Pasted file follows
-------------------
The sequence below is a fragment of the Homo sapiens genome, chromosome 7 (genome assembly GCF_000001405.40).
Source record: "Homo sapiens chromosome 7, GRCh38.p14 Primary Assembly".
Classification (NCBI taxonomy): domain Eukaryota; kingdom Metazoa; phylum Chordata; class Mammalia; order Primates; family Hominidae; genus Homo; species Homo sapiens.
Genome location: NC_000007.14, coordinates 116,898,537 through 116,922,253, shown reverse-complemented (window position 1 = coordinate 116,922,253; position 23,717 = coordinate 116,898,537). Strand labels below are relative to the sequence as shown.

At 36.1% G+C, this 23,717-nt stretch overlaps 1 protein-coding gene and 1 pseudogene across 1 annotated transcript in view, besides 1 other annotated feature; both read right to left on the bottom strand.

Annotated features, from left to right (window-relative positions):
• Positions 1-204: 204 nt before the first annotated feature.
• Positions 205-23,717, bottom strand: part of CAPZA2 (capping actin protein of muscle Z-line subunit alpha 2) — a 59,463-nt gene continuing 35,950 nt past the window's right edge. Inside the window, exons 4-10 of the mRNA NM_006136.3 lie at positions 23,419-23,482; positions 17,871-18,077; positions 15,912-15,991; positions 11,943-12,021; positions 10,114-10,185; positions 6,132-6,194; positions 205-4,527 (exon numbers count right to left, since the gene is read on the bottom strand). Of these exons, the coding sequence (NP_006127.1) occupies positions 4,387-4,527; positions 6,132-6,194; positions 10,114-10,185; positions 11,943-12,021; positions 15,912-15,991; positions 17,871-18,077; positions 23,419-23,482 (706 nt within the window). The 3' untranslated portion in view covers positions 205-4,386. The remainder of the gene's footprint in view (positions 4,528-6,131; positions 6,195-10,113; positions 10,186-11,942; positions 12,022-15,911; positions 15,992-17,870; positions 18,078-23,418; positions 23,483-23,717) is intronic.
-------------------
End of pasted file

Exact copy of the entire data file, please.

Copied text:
The sequence below is a fragment of the Homo sapiens genome, chromosome 7 (genome assembly GCF_000001405.40).
Source record: "Homo sapiens chromosome 7, GRCh38.p14 Primary Assembly".
Classification (NCBI taxonomy): domain Eukaryota; kingdom Metazoa; phylum Chordata; class Mammalia; order Primates; family Hominidae; genus Homo; species Homo sapiens.
Genome location: NC_000007.14, coordinates 116,898,537 through 116,922,253, shown reverse-complemented (window position 1 = coordinate 116,922,253; position 23,717 = coordinate 116,898,537). Strand labels below are relative to the sequence as shown.

At 36.1% G+C, this 23,717-nt stretch overlaps 1 protein-coding gene and 1 pseudogene across 1 annotated transcript in view, besides 1 other annotated feature; both read right to left on the bottom strand.

Annotated features, from left to right (window-relative positions):
• Positions 1-204: 204 nt before the first annotated feature.
• Positions 205-23,717, bottom strand: part of CAPZA2 (capping actin protein of muscle Z-line subunit alpha 2) — a 59,463-nt gene continuing 35,950 nt past the window's right edge. Inside the window, exons 4-10 of the mRNA NM_006136.3 lie at positions 23,419-23,482; positions 17,871-18,077; positions 15,912-15,991; positions 11,943-12,021; positions 10,114-10,185; positions 6,132-6,194; positions 205-4,527 (exon numbers count right to left, since the gene is read on the bottom strand). Of these exons, the coding sequence (NP_006127.1) occupies positions 4,387-4,527; positions 6,132-6,194; positions 10,114-10,185; positions 11,943-12,021; positions 15,912-15,991; positions 17,871-18,077; positions 23,419-23,482 (706 nt within the window). The 3' untranslated portion in view covers positions 205-4,386. The remainder of the gene's footprint in view (positions 4,528-6,131; positions 6,195-10,113; positions 10,186-11,942; positions 12,022-15,911; positions 15,992-17,870; positions 18,078-23,418; positions 23,483-23,717) is intronic.